My friend recently flew back to visit his grad school friends. All of us used to do many things together. Since he was back, we decided to play a game we enjoyed — Terraforming Mars. The game took place on a very special Sunday in Boston: it was 70 degrees Fahrenheit — in January.
His visit brought back all the jolly and boisterous memories, which made me wonder — what would life be like after I graduate and move out?
Six years ago, when I was an undergrad in Taiwan, I had a simple and satisfactory life. I went to school. I took classes. Everyone was similar to me. I knew how to talk to people. I knew how to make friends. I understood all the jokes. I studied. I went home after class. I had dinner with my family. I studied more. Life was about working hard and dreaming about becoming a great researcher, and it all made sense.
And then I moved here, to the US. Suddenly I felt like I didn’t know how to do anything. The first two years were really challenging. I was looking for advisors. I went to school. I didn’t know how to ask a question in class. I was the odd one. People spoke English. I didn’t know how to make friends when I couldn’t even understand them. I did not understand any jokes. I studied very hard. I went back home after class. I locked myself in my room. I kept studying very hard. Life was about trying to find my place in a place already filled with dreamers.
Helping with several events in my dorm, Sidney-Pacific (SP), gave me opportunities to meet this new group of friends. I helped simply because I love helping. I still lacked confidence in talking to anyone. Fabian nevertheless initiated the conversation. We talked about classes, talked about our advisors, and then talked about board games, which, to his surprise, I’d never played before. He then invited me to play Terraforming Mars, the very first board game I’d ever tried.
The idea of the game is to make Mars a pleasant place to live in by increasing the temperature, placing some oceans, and planting greenery to raise oxygen.
A “fun” board setup for Terraforming Mars
The first game was not easy. I played it with Fabian and my former roommate Zelda. It was hard to understand and memorize rules in English, let alone keep track of what was happening on the board. I repeatedly asked for clarification of the rules, asked about what moves were taken, and after all those questions, forgot about my plan. Nevertheless, Fabian was so very patient and encouraging. “You played well!” he said with a smile afterwards, even though we both know that wasn’t true.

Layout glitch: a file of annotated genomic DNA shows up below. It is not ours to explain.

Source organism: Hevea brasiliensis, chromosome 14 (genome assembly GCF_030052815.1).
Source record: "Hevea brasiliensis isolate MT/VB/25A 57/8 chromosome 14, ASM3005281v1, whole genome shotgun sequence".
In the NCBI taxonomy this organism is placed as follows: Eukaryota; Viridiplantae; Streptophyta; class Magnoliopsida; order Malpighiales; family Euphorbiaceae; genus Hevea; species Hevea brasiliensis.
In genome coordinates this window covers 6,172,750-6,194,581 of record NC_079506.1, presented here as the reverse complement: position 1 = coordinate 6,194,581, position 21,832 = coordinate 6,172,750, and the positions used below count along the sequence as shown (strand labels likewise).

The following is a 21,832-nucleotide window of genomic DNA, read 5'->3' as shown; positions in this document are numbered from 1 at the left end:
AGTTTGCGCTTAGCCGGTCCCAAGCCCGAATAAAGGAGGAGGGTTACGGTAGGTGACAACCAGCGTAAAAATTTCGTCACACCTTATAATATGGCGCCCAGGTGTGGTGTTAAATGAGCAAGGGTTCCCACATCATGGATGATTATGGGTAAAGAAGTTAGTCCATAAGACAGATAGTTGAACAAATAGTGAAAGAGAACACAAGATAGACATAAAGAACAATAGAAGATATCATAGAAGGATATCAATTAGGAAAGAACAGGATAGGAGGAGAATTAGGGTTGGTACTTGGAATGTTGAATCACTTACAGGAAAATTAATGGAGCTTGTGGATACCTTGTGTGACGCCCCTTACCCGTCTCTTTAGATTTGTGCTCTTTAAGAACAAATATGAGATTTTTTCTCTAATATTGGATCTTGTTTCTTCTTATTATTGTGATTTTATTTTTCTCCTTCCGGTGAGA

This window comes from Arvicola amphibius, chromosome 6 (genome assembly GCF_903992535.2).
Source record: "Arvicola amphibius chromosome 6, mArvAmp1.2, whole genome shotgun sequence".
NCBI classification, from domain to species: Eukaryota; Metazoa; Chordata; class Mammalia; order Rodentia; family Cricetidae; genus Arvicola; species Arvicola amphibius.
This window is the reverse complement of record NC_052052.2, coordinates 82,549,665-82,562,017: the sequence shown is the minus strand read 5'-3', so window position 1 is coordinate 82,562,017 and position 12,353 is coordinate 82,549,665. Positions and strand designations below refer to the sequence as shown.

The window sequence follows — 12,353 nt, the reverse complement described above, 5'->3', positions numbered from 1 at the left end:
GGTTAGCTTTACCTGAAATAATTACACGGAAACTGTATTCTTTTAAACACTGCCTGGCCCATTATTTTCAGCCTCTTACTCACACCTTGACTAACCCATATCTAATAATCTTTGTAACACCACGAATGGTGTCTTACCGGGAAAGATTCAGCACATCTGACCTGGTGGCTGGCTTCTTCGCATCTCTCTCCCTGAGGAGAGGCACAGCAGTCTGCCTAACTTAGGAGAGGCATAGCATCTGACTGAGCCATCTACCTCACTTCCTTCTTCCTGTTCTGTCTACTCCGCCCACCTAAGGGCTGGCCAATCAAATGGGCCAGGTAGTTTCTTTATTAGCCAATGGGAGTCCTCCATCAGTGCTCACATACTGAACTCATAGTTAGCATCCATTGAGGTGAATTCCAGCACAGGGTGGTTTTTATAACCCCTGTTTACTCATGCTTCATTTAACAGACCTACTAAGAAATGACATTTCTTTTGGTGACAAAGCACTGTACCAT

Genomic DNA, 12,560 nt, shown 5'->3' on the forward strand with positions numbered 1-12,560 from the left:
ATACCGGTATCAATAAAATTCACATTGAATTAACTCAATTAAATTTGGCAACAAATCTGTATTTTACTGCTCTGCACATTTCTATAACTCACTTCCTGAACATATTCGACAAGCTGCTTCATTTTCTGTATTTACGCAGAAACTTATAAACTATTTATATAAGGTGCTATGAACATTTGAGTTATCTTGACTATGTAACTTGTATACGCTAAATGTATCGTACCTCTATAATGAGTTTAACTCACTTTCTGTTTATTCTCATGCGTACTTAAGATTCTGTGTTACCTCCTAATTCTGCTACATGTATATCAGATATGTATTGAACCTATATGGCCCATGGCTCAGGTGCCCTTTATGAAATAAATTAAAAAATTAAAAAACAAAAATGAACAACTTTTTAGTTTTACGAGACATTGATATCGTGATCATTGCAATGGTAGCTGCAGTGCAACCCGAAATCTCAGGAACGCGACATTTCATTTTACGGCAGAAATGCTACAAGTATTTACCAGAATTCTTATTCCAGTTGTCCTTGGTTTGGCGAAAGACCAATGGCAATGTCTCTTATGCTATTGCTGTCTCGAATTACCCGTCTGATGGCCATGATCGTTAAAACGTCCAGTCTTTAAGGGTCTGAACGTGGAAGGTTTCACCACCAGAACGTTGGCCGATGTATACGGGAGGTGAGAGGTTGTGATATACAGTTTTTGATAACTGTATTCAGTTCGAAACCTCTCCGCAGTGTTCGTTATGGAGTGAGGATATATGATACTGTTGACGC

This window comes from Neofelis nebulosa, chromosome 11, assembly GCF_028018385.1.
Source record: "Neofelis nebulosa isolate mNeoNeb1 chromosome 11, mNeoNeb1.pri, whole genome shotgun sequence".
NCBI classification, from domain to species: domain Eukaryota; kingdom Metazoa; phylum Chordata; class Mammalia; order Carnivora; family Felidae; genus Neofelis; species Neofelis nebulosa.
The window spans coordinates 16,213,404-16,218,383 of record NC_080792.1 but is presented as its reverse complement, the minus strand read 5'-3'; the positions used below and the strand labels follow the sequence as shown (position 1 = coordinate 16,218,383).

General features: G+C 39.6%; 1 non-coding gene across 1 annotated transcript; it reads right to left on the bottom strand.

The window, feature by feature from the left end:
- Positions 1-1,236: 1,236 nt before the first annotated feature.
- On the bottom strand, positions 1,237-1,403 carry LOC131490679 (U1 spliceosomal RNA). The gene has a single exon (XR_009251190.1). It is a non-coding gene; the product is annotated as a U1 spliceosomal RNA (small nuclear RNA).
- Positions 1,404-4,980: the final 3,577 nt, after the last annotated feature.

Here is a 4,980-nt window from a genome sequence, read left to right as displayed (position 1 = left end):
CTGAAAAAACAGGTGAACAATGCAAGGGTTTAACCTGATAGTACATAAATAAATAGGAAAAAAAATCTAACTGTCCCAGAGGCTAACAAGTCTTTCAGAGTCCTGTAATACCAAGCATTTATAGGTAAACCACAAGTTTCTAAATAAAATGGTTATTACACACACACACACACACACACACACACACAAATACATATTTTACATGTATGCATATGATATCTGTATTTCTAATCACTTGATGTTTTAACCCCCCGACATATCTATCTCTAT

I didn’t win the game, but I really enjoyed it — and the company. Terraforming Mars was the start to a whole new world of board games and friendships. My life has since become much more vibrant.
My new friends were extremely warm and welcoming. I was invited to a friendsgiving and made my first key lime pie. I was invited to a birthday party and helped extract my first puzzle. I started to spend time during SP’s weekly coffee hour having ridiculous discussions about how to flip the world’s biggest pancake, how to use lasers to cook bacon, and how long it would take to fully dissolve a person in pineapple juice. (Don’t ask about that last one!)
I started to feel more comfortable talking to people. These experiences also gave me confidence in trying new things. I asked my first question in class! I registered an account on Sporcles, bought a book of cryptic crosswords, found a liking for alternative rock. I learned dancing. I went to different shows, as elegant as Boston Ballet, or as ridiculous as Sh*t-Faced Shakespeare. I hosted my first party, made my first cake, and even ran my first Charles River half-marathon. But the most important thing I learned is the value of friendship. Life as a grad student is not easy, especially when your family is on the other side of the planet. However, I know my friends have my back. This realization gave me power, and it is this power that helped me overcome the challenges I encountered in my first two years. It is this power that continues to bolster my courage.
People started to graduate. The friend I mentioned in the first paragraph graduated and moved out. Zelda graduated. Fabian kept up the effort of holding a weekly board games gathering. We still have a group of people playing board games and puzzles together for now. I don’t know where I’ll go, but one day I’ll graduate.
That Sunday when my friend came back to Cambridge was a very special Sunday. From the time we started the game at 4 pm to when we finished at 9 pm, the temperature had dropped from 70 degrees to 40. Life is impermanent. Things change. Every relationship has an end. It’s just a fact.
But I’m glad to have made the connections I’ve made. In the words of poet Ellen Dore Watson,
“The lifers who, even seven states away, are the porches where we land.”
I will be the porches. I have my friends’ back. I will be there when they need me.
Besides, I know how to terraform friendship. I can increase the temperature. We will stay in touch.